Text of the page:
The Business of Canning Spam – Educate the Masses

Thanks to Esther Schindler (via Twitter), I read a fascinating article in that presented a rare look into the business of spam. The article details the case against Adam Sweaney, a man who it is alleged made more than $1 million spamming. Among the picture it paints includes the fact that:

“Sweaney said he earned about US$2,500 a month for a couple of years selling botnets that could be used for a variety of activities including sending spam e-mails. He didn’t even write them himself, but he traded or bought them in online forums, he said.”

The article is a worthy and fascinating read, but I am a guy — and am physiologically incapable of reading about a problem without offering a solution. It’s been bumping around in my head for some time, and this article triggered my brain to write it. Thanks, Esther.

The e-marketer newsletter, quoting SpamHaus, makes the point for me:

“Spam will continue to be a problem for as long as some businesses see some value in it. According to recent news reports, a well-organized spammer can send between 60 and 70 million e-mails a day (two billion a month). On average, there is a positive response to 0.05% of those e-mails, potentially delivering 36,000 e-mail leads per day to the companies that use spam.”

The is no precise figure that I can come up with, but an incredibly dated report from the University of Maryland put the annual cost to businesses at about $22 billion. That’s serious.

The CAN SPAM Act was a joke because, as the CIO article notes, most of the “serious” spammers are impossible to detect and many operate offshore. So the time that we spent writing and passing the bill in Congress a) did nothing to reduce the quantity of spam emails that I receive (about 1,500 per week) and b) we have really only caught one “big fish,” Robert Alan Soloway.

To me, the only way to make spam go away is to spend money on educating the public not to click on messages that they don’t recognize. It’s pretty simple: remove the incentive for the spammers and their customers, the business dries up and these scumbags go away.

I’m pretty convinced that government is incapable of handling the problem and spammers are clever enough to stay one step ahead of the spam filters, but if spam is costing businesses and ISPs BILLIONS of dollars, why not come up with a three-year, public awareness campaign to educate computer users about what spam is, how it is more than just an annoyance and much, like your annoying sibling, if you ignore it, it will just go away. If you throw in some scare tactics like viruses and malware, people will listen up.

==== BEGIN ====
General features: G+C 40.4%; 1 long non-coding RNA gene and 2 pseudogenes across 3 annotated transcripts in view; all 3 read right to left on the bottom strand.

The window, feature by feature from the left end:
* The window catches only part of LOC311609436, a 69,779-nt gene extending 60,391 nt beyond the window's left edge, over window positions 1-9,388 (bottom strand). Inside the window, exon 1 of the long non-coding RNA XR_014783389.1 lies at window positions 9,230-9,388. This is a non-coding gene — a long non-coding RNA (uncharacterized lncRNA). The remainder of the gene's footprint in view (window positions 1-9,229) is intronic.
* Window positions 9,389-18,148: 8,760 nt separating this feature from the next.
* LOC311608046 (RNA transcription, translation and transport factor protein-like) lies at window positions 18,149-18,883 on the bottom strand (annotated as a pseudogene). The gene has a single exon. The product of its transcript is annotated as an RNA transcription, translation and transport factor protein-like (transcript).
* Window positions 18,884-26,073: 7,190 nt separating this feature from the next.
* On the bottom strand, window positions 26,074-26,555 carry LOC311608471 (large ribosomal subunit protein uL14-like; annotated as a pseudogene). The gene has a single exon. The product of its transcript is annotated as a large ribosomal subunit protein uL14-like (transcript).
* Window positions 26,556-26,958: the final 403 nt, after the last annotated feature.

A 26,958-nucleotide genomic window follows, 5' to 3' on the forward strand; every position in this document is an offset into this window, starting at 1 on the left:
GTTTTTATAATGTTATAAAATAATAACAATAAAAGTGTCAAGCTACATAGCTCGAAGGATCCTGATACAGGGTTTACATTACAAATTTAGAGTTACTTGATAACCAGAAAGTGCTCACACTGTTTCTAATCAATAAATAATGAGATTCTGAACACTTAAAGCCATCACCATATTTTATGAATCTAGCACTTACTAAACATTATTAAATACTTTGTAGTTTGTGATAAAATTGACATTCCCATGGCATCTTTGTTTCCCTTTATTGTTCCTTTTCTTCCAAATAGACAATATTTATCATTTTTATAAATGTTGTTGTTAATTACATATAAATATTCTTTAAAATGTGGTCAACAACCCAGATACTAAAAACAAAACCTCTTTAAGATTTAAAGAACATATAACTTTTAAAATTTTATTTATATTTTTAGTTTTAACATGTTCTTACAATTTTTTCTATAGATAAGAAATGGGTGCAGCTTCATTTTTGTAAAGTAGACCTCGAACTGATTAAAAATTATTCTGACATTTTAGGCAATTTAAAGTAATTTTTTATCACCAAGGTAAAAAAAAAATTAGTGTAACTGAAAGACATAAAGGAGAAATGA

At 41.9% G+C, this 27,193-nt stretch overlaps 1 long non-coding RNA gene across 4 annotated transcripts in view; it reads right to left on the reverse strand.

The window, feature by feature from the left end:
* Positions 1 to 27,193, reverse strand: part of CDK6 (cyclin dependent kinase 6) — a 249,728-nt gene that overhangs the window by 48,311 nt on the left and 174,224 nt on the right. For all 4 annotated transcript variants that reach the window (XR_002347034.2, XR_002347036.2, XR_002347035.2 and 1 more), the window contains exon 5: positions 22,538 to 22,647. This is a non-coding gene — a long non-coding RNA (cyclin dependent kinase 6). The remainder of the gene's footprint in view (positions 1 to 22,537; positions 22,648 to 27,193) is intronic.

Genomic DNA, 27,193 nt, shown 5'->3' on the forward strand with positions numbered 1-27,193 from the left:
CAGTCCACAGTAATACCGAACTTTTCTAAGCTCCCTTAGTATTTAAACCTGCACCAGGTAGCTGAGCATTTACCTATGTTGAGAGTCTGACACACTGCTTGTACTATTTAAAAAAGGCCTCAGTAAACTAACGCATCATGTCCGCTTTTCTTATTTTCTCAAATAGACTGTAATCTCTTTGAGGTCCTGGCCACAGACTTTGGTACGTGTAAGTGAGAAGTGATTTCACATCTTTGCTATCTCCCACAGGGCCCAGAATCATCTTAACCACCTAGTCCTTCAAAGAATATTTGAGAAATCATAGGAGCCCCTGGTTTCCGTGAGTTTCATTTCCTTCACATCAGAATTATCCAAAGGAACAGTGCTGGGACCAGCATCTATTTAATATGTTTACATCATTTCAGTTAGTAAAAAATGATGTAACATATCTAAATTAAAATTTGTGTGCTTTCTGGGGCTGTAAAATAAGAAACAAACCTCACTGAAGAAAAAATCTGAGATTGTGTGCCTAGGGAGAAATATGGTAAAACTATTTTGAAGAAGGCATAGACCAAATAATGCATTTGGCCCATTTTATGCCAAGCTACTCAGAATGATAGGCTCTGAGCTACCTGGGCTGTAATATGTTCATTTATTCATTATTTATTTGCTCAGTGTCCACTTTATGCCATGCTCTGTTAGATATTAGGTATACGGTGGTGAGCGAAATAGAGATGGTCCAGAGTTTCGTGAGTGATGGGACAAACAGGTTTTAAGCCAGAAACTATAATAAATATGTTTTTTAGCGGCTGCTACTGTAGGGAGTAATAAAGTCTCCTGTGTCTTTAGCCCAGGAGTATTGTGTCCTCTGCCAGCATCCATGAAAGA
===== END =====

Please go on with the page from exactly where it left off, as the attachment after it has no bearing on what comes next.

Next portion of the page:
The irony is that email as a tool to reach and educate computer users is out of the question, but think how many people responded to the “Do Not Call” list when it came out. People were ticked off and found a way out (I know, I know, it was government), but I think that a good mix of earned and paid media (print, TV, op-eds, summits, blogs, coalitions, over a sustained period of time, could remove the demand, evaporate the customers and dry up the money.

C’mon ISPs. C’mon large, private employers who are spending money fighting this. Put just a couple of billion into a campaign to make consumers smart and save a lot over the long run.


P.S. – You’ll note that on the “contact” page of this blog, I have a s-p-e-l-l-e-d out version of a Gmail address. My primary ISP is Verizon, but I filter all of my email addressed through Gmail. Verizon caved like cowering sheep to a class action lawsuit because they were filtering “legitimate” email, probably from Nigerian royalty.



  1. I think you hit the nail on the head with this post. Spam isn’t worth anything if people aren’t clicking on those links and buying their wares.

    I have yet to meet anyone who actually follows those links, but maybe the people I hang around with are a different breed of human? I dunno.

    Anyway, cheap shots against people who click on spam aside…education is a very powerful tool and it certainly would be nice to dry up the market for these unsolicited messages.

  2. Jonathan,

    Thanks so much for reading and providing your comments. We both agree that the way to make it go away is to remove the demand.

    In past jobs, I have worked to develop a lot of coalitions, and have seen much done in terms of raising public awareness that would fall below the probably $30 billion a year it costs businesses and computer users.

    Thanks again for reading.


  3. I agree, public education would be key. However, when former members of Congress are getting caught up in the schemes, I’m not sure what the answer is…

    Anything is worth a shot at this point!


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